A preclinical study has shown that colorectal pre-cancerous lesions known as serrated polyps, and the aggressive tumors that develop from them, depend on the ramped-up production of cholesterol, which points to the possibility of using cholesterol-lowering drugs to prevent or treat such tumors.
A clinical trial led by researchers at Weill Cornell Medicine and NewYork-Presbyterian found remaining on the anti-obesity drug tirzepatide promoted additional weight loss and preserved improvements in metabolic and cardiovascular health.
An intercampus collaboration that aims to provide digital health care tools to pregnant refugee women, who are at elevated risk for pregnancy complications but often afraid to seek medical care, has been awarded a National Academy of Medicine Catalyst Prize.
Removing race information from cardiovascular risk calculators – which predict the probability of developing heart disease – doesn’t affect patients’ risk scores, according to a study by Weill Cornell Medicine and NewYork-Presbyterian investigators.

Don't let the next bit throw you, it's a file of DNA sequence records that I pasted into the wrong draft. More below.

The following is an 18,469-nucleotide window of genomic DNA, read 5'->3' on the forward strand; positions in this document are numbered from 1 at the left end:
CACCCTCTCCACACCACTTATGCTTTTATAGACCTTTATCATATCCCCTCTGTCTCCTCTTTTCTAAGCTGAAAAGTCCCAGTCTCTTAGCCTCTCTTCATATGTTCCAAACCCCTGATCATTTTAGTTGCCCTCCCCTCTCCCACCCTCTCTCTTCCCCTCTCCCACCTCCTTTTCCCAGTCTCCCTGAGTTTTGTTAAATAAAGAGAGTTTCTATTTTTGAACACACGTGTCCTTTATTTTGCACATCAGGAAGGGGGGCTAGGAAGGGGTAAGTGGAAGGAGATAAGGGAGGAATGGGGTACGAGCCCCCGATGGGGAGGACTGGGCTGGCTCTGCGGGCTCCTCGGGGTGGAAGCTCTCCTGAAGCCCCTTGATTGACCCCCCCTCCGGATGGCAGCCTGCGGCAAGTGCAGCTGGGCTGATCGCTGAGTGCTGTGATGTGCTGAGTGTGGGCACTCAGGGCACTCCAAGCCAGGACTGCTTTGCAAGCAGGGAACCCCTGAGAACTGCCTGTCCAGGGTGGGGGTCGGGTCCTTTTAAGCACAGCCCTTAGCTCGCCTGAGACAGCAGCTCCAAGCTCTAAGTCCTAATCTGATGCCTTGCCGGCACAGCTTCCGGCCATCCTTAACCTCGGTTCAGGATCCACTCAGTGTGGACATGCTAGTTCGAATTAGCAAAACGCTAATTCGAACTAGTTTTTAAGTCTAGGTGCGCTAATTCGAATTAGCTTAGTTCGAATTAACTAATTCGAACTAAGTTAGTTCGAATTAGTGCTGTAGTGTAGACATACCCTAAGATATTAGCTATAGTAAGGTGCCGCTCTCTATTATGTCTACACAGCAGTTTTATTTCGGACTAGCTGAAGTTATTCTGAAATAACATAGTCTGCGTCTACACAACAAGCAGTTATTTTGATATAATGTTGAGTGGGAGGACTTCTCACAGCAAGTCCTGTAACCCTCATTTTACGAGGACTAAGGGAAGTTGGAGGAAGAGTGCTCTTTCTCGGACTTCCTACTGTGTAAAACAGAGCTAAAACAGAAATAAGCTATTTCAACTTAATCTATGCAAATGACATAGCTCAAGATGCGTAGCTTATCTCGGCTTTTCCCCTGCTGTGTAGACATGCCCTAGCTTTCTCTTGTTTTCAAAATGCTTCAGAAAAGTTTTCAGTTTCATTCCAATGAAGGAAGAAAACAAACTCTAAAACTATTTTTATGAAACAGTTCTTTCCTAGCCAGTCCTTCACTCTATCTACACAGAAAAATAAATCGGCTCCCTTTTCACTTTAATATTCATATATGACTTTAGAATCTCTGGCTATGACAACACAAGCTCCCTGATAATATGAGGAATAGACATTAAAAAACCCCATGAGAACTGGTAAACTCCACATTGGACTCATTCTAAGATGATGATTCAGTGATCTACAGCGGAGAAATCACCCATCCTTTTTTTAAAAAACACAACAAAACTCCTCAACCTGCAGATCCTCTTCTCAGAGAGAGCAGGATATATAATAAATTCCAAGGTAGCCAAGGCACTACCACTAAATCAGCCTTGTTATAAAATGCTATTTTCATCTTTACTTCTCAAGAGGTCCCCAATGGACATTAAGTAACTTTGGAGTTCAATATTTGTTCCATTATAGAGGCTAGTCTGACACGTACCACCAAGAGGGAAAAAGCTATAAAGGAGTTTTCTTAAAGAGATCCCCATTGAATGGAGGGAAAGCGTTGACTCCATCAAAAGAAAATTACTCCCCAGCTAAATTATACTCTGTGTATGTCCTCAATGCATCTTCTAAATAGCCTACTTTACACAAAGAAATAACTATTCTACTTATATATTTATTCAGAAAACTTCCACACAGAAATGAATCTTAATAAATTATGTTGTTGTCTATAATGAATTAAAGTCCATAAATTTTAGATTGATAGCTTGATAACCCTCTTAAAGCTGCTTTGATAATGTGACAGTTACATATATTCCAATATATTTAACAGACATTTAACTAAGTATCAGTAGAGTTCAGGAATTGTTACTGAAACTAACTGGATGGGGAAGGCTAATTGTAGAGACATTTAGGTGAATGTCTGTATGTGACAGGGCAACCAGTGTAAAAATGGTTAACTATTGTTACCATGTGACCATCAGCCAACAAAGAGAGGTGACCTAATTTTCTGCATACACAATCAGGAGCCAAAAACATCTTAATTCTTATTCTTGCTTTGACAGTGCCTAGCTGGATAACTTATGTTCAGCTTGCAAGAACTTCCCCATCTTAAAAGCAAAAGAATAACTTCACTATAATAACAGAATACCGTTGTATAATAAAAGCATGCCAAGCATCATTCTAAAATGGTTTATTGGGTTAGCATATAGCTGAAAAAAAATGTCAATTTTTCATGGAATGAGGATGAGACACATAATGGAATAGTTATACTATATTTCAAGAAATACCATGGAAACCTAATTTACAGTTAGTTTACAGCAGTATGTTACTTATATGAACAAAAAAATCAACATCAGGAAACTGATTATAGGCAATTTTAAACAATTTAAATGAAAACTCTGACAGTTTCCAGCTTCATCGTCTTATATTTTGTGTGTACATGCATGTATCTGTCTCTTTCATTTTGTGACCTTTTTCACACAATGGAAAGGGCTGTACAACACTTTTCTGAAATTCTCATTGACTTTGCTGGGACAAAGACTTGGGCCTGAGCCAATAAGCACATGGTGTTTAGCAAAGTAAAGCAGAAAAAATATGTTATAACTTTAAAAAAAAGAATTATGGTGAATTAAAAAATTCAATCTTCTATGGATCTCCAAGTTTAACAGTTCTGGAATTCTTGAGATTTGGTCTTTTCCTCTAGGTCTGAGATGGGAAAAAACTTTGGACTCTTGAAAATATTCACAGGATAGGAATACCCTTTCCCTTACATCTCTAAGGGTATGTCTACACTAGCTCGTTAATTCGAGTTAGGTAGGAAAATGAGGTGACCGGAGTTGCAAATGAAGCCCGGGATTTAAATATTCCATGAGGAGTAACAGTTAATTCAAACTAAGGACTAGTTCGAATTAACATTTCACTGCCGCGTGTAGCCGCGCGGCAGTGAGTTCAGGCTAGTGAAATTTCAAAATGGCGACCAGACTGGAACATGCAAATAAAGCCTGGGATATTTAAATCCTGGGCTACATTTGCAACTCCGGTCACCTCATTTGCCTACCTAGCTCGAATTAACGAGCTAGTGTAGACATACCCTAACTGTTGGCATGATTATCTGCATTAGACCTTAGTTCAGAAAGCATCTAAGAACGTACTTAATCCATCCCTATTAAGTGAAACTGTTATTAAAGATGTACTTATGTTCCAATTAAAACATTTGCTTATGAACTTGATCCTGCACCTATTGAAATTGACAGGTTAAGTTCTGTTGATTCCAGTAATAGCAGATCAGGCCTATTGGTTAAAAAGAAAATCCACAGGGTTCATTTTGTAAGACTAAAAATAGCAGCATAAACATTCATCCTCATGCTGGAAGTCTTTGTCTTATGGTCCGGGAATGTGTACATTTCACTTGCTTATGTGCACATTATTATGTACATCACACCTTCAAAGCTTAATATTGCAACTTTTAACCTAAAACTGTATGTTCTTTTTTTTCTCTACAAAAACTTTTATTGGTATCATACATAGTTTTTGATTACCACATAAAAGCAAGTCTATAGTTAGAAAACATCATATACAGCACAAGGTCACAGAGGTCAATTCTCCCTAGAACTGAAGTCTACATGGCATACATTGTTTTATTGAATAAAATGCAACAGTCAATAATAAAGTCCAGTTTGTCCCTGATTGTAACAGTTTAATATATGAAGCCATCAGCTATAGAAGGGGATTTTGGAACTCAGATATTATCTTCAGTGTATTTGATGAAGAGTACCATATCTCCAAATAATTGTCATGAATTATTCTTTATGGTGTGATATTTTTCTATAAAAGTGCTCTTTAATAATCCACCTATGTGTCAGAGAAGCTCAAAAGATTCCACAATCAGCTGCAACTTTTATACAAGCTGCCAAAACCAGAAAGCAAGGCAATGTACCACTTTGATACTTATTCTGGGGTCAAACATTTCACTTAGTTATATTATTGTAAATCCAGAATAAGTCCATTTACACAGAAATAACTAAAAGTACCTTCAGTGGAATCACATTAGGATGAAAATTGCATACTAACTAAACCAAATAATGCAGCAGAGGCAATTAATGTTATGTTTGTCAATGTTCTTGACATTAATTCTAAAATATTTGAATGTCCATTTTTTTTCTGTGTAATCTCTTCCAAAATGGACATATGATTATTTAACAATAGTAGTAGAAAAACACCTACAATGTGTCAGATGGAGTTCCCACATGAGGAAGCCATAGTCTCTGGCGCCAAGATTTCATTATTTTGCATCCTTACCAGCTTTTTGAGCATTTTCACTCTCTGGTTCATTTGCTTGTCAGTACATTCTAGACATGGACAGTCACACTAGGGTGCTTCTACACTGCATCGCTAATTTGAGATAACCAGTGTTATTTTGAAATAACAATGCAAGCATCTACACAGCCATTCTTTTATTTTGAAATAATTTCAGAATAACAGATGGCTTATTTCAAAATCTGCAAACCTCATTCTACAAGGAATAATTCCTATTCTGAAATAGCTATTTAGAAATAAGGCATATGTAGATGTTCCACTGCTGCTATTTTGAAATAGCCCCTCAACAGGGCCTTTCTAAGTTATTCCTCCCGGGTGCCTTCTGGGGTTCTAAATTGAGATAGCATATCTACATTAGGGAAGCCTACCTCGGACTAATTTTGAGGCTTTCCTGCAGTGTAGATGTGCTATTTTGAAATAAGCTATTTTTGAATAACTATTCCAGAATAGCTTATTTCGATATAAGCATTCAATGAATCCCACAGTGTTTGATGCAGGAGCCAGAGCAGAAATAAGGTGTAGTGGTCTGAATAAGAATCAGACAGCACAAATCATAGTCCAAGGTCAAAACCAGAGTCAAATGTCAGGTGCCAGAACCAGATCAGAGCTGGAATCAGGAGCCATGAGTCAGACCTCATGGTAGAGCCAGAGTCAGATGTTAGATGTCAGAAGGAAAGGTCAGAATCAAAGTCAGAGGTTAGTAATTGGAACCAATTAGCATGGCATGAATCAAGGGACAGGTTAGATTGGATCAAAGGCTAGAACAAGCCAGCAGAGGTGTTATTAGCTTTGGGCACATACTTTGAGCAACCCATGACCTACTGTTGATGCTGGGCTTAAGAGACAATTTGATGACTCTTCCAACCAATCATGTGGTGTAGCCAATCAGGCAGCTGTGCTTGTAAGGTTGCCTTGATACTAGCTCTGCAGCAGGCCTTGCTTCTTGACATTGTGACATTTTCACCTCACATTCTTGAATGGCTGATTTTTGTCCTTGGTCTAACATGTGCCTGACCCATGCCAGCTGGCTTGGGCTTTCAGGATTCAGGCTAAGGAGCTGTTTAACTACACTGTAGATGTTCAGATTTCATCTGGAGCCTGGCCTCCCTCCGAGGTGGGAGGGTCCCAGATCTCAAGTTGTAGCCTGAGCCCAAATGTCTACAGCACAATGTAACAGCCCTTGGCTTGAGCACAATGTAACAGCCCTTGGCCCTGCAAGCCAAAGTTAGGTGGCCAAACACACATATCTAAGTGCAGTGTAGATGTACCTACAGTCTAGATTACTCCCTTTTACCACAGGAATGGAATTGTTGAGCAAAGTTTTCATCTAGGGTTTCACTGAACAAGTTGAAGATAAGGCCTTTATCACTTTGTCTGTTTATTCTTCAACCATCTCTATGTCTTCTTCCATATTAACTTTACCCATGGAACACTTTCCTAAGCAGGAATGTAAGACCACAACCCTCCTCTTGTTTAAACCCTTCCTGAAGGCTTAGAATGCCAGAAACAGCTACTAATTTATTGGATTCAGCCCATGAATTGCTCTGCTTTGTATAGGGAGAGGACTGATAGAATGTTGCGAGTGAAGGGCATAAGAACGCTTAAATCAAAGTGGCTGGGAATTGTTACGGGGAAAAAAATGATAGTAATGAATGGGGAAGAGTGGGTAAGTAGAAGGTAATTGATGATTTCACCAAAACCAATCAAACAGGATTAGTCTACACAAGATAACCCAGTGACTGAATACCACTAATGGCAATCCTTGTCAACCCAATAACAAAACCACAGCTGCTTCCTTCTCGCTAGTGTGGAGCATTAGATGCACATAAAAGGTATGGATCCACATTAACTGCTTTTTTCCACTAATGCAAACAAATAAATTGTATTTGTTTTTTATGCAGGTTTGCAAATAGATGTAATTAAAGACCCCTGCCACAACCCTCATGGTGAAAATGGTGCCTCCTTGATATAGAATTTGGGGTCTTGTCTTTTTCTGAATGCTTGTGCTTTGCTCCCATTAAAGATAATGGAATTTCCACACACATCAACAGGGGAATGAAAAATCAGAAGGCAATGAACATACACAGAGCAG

Researchers at Weill Cornell Medicine have found that controlling high blood pressure may not be enough to prevent associated cognitive declines. The findings suggest new approaches to prevent damage to brain cells.
Five people who had life-altering, seemingly irreversible cognitive deficits following moderate to severe traumatic brain injuries showed substantial improvements in their cognition and quality of life after receiving an experimental form of deep brain stimulation in a phase 1 clinical trial.